The 2016 presidential election (along with the presidential elections of 1824, 1876, 1888, and 2000) may have been a wake-up call to registered voters and nonvoters alike. In each one of these elections, the winner of the popular vote lost. However, out of the total 58 presidential elections in US history, that there were five times that the popular vote recipient was not the victor should be screaming something: voting is crucial.
Unfortunately, midterm elections usually have a much lower voter turnout than presidential elections. The 2018 midterms had an estimated 114 million voters, as compared to 83 million in 2014 and 91 million in 2010. In fact, even the 2016 presidential elections, at 138 million ballots, had only 24 million more than the 2018 midterms. When compared to the population above voting age though, the average voter turnout comes to be only about 60%, and only 40% during midterms.
According to NPR, non-voters are more likely to be “lower income and less educated”. A Pew Research Center study on the demographics of the 2016 election showed that more than half of all non-voters had an annual family income of under $30,000. Other non-voters believe that the outcomes of elections are predetermined, regardless of whatever their ballot says. However despite a state’s previous political leanings, “some of the states that had the highest turnout were places where the margin of victory was less than five percent” (Khalid, NPR). Some are discouraged by the electoral college, while still others think that “money and big business determine the winner more than people’s votes” (Khalid, NPR). With so much of the US population going underrepresented in politics for these very reasons, it may be easy to fall into the belief that change is obstinate. However, studies by The Pew Research Center as well as The Election Project show a steady increase in voter turnout from all ethnicities as well as all socioeconomic classes.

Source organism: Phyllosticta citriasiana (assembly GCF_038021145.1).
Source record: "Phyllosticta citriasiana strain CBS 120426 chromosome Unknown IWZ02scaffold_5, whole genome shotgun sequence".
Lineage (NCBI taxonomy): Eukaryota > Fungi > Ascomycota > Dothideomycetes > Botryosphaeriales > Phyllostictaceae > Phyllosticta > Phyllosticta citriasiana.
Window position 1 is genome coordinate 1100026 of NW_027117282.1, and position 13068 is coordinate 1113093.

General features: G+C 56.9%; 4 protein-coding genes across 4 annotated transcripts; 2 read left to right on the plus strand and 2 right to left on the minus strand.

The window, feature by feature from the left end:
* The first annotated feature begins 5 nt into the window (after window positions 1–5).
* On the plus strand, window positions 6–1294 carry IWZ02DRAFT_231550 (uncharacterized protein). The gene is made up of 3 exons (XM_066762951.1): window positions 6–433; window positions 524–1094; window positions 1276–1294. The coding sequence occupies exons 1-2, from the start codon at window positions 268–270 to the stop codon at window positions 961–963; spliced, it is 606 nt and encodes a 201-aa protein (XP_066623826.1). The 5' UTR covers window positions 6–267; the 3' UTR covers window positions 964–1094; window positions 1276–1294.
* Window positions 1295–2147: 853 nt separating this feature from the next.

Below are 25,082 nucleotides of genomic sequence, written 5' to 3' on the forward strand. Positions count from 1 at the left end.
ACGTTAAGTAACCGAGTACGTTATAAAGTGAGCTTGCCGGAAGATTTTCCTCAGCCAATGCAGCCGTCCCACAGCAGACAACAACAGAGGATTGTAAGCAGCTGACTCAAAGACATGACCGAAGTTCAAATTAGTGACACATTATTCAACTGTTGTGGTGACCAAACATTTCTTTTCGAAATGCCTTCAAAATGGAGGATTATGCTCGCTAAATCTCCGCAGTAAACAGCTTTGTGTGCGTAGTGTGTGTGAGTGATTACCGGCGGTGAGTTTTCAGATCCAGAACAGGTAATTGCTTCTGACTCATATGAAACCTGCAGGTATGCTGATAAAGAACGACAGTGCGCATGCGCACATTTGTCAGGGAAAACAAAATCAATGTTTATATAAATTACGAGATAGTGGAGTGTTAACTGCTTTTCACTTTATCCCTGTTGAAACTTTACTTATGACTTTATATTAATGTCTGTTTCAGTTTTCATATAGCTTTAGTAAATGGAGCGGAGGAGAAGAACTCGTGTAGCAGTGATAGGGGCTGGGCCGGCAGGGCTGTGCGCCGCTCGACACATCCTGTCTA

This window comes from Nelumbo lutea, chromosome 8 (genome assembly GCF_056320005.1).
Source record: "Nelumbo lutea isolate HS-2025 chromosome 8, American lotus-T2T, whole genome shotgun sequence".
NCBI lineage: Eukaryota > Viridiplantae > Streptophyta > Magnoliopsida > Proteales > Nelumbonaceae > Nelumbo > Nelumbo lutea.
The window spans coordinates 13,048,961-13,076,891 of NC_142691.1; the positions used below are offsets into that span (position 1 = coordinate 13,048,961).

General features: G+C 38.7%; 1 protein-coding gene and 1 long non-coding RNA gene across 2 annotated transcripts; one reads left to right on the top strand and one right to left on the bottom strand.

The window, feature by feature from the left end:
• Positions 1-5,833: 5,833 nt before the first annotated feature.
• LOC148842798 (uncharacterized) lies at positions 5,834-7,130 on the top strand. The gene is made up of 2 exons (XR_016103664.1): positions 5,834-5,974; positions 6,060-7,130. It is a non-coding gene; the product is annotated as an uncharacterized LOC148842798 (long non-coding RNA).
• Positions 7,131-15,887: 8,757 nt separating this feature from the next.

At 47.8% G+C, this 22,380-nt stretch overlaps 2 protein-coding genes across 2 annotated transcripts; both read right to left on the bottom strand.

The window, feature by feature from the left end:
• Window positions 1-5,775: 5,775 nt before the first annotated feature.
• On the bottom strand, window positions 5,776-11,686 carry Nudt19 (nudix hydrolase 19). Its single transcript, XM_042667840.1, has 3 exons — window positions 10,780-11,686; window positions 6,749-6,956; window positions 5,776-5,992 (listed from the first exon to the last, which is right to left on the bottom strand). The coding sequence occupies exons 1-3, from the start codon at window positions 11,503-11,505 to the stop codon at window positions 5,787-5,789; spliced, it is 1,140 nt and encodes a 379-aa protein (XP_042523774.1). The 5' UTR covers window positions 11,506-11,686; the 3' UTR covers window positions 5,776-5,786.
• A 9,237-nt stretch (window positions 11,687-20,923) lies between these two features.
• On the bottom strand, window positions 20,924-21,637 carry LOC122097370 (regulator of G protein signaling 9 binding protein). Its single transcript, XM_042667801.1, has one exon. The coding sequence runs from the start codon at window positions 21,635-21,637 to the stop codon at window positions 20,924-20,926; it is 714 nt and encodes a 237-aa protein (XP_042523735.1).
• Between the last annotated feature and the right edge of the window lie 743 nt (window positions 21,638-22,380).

Votes clearly add up, though. Senior Mary Spaeth says that “as a first time voter, [she feels] very lucky to be able to have a say in our government” and Isabella Houchens ‘19 believes that “voting is important, especially for those of us who live in Ohio since it’s a swing state.” She continues, “We vote for the people that will make the changes we want while they are in office, so if we want change, we have to vote.” Only with this growing representation, whether it is of different age groups, ethnicities, socioeconomic classes, or otherwise, will the US become an accurate and equal democracy.